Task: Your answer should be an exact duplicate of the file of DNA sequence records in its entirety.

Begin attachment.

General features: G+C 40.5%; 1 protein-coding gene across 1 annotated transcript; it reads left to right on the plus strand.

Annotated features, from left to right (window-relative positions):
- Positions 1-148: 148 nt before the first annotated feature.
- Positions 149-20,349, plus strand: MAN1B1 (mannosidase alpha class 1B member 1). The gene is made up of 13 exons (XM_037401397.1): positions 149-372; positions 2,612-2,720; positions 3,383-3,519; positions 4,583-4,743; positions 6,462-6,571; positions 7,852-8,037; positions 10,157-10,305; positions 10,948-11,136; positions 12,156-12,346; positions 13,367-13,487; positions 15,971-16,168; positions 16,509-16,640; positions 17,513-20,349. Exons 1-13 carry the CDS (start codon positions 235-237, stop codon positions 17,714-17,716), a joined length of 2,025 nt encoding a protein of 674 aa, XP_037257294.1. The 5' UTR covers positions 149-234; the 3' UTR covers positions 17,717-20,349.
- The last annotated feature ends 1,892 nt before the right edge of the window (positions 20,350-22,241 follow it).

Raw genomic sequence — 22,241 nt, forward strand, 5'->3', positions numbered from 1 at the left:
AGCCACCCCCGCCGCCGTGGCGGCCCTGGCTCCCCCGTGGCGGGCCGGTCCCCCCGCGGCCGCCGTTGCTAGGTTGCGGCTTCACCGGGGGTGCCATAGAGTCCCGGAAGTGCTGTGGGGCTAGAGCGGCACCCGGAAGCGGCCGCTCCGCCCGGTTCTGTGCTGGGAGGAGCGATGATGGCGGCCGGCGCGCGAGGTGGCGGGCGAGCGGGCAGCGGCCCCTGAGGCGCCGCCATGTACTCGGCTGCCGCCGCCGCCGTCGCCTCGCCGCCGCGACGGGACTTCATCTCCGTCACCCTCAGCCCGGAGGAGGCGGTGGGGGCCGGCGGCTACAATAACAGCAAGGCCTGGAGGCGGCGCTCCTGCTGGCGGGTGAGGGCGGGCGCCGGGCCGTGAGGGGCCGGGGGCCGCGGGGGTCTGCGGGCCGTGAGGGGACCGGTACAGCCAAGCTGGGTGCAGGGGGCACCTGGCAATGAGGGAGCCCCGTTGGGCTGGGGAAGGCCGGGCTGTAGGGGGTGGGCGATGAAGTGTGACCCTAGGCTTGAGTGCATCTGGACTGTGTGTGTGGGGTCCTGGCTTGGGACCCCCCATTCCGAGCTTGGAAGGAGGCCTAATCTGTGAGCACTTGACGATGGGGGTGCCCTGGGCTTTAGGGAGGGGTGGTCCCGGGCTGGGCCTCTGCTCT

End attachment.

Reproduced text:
General features: G+C 40.5%; 1 protein-coding gene across 1 annotated transcript; it reads left to right on the plus strand.

Annotated features, from left to right (window-relative positions):
- Positions 1-148: 148 nt before the first annotated feature.
- Positions 149-20,349, plus strand: MAN1B1 (mannosidase alpha class 1B member 1). The gene is made up of 13 exons (XM_037401397.1): positions 149-372; positions 2,612-2,720; positions 3,383-3,519; positions 4,583-4,743; positions 6,462-6,571; positions 7,852-8,037; positions 10,157-10,305; positions 10,948-11,136; positions 12,156-12,346; positions 13,367-13,487; positions 15,971-16,168; positions 16,509-16,640; positions 17,513-20,349. Exons 1-13 carry the CDS (start codon positions 235-237, stop codon positions 17,714-17,716), a joined length of 2,025 nt encoding a protein of 674 aa, XP_037257294.1. The 5' UTR covers positions 149-234; the 3' UTR covers positions 17,717-20,349.
- The last annotated feature ends 1,892 nt before the right edge of the window (positions 20,350-22,241 follow it).

Raw genomic sequence — 22,241 nt, forward strand, 5'->3', positions numbered from 1 at the left:
AGCCACCCCCGCCGCCGTGGCGGCCCTGGCTCCCCCGTGGCGGGCCGGTCCCCCCGCGGCCGCCGTTGCTAGGTTGCGGCTTCACCGGGGGTGCCATAGAGTCCCGGAAGTGCTGTGGGGCTAGAGCGGCACCCGGAAGCGGCCGCTCCGCCCGGTTCTGTGCTGGGAGGAGCGATGATGGCGGCCGGCGCGCGAGGTGGCGGGCGAGCGGGCAGCGGCCCCTGAGGCGCCGCCATGTACTCGGCTGCCGCCGCCGCCGTCGCCTCGCCGCCGCGACGGGACTTCATCTCCGTCACCCTCAGCCCGGAGGAGGCGGTGGGGGCCGGCGGCTACAATAACAGCAAGGCCTGGAGGCGGCGCTCCTGCTGGCGGGTGAGGGCGGGCGCCGGGCCGTGAGGGGCCGGGGGCCGCGGGGGTCTGCGGGCCGTGAGGGGACCGGTACAGCCAAGCTGGGTGCAGGGGGCACCTGGCAATGAGGGAGCCCCGTTGGGCTGGGGAAGGCCGGGCTGTAGGGGGTGGGCGATGAAGTGTGACCCTAGGCTTGAGTGCATCTGGACTGTGTGTGTGGGGTCCTGGCTTGGGACCCCCCATTCCGAGCTTGGAAGGAGGCCTAATCTGTGAGCACTTGACGATGGGGGTGCCCTGGGCTTTAGGGAGGGGTGGTCCCGGGCTGGGCCTCTGCTCT